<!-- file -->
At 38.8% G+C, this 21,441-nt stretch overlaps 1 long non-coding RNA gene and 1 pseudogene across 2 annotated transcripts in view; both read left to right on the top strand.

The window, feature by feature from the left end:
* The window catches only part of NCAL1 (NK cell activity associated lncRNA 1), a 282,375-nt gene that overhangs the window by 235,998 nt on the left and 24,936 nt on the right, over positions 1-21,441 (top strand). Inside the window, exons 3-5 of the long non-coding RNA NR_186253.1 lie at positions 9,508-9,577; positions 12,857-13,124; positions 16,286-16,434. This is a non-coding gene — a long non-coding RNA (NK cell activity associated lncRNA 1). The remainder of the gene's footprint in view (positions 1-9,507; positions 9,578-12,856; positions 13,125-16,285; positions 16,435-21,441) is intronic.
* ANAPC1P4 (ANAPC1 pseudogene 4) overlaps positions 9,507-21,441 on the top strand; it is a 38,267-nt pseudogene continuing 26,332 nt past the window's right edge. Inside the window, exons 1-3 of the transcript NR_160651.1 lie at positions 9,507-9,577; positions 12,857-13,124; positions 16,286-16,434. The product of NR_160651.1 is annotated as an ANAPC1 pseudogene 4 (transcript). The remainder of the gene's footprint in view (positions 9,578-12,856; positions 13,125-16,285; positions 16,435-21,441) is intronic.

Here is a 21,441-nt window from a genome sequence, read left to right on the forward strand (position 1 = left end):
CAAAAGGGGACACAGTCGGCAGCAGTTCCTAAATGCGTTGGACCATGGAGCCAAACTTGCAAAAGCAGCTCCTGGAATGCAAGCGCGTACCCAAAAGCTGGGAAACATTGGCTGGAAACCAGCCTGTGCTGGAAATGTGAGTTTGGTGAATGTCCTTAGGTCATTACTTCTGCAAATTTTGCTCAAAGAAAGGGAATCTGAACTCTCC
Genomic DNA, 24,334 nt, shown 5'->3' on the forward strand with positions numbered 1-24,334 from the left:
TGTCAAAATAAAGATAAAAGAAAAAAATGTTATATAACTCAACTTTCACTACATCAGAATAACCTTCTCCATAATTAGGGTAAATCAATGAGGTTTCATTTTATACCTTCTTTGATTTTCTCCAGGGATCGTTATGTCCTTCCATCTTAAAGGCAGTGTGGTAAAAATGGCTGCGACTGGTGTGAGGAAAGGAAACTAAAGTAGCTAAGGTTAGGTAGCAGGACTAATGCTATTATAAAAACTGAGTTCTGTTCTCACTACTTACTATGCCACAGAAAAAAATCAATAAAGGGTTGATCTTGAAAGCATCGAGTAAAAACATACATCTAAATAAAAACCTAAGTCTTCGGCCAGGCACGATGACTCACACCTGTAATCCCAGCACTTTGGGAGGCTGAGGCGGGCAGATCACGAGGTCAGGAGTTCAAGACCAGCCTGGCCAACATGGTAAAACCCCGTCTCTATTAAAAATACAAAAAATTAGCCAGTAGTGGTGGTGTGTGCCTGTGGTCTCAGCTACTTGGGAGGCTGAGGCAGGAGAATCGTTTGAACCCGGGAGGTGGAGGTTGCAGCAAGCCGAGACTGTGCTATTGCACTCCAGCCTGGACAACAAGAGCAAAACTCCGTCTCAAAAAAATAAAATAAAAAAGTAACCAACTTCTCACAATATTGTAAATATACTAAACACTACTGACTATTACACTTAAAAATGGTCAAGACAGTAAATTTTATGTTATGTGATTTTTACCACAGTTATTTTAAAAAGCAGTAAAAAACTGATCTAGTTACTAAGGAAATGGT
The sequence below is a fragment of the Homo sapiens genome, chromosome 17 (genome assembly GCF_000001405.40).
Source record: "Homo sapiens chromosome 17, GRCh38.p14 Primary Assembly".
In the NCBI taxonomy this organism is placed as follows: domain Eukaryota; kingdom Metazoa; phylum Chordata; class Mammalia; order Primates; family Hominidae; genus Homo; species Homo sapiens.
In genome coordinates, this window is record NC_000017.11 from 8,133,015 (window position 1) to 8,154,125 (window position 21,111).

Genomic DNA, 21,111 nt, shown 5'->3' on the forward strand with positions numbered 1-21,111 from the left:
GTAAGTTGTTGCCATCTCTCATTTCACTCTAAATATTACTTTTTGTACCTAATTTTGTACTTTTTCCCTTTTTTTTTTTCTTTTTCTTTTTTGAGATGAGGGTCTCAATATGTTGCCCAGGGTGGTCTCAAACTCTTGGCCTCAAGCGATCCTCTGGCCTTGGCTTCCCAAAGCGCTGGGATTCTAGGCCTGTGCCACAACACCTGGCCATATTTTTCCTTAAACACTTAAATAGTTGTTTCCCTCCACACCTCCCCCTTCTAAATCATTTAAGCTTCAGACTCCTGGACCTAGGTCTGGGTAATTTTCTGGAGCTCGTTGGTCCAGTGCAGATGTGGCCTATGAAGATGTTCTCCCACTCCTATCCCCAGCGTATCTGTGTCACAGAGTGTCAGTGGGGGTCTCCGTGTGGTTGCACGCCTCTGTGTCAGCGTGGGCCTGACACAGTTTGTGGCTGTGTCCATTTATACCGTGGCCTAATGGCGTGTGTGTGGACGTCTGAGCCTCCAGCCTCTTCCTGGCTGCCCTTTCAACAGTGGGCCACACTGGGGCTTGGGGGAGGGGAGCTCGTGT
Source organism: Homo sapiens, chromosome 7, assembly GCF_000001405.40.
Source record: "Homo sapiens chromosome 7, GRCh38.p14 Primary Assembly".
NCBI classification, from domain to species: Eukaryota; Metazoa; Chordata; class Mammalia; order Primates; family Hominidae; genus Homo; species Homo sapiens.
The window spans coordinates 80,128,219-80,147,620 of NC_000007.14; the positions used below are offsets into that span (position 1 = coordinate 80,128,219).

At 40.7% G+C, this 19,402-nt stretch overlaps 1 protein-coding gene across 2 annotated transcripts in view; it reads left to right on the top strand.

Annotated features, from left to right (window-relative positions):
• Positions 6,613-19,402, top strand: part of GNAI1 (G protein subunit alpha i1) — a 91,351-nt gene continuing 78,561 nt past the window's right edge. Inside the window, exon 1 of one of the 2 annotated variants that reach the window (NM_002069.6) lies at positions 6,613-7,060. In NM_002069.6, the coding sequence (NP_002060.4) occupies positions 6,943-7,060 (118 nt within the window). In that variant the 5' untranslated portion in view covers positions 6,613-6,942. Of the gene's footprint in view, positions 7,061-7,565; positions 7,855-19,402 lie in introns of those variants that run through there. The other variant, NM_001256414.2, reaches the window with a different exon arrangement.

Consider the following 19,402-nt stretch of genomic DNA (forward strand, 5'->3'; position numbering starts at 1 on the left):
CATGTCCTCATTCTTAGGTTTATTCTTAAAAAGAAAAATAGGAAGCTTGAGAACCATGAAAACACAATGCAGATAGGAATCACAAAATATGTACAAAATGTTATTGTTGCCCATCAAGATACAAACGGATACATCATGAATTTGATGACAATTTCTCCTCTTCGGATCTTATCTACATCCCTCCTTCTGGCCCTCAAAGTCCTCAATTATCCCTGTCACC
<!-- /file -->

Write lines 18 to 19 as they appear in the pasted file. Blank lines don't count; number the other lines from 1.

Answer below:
The window spans coordinates 80,128,219-80,147,620 of NC_000007.14; the positions used below are offsets into that span (position 1 = coordinate 80,128,219).

At 40.7% G+C, this 19,402-nt stretch overlaps 1 protein-coding gene across 2 annotated transcripts in view; it reads left to right on the top strand.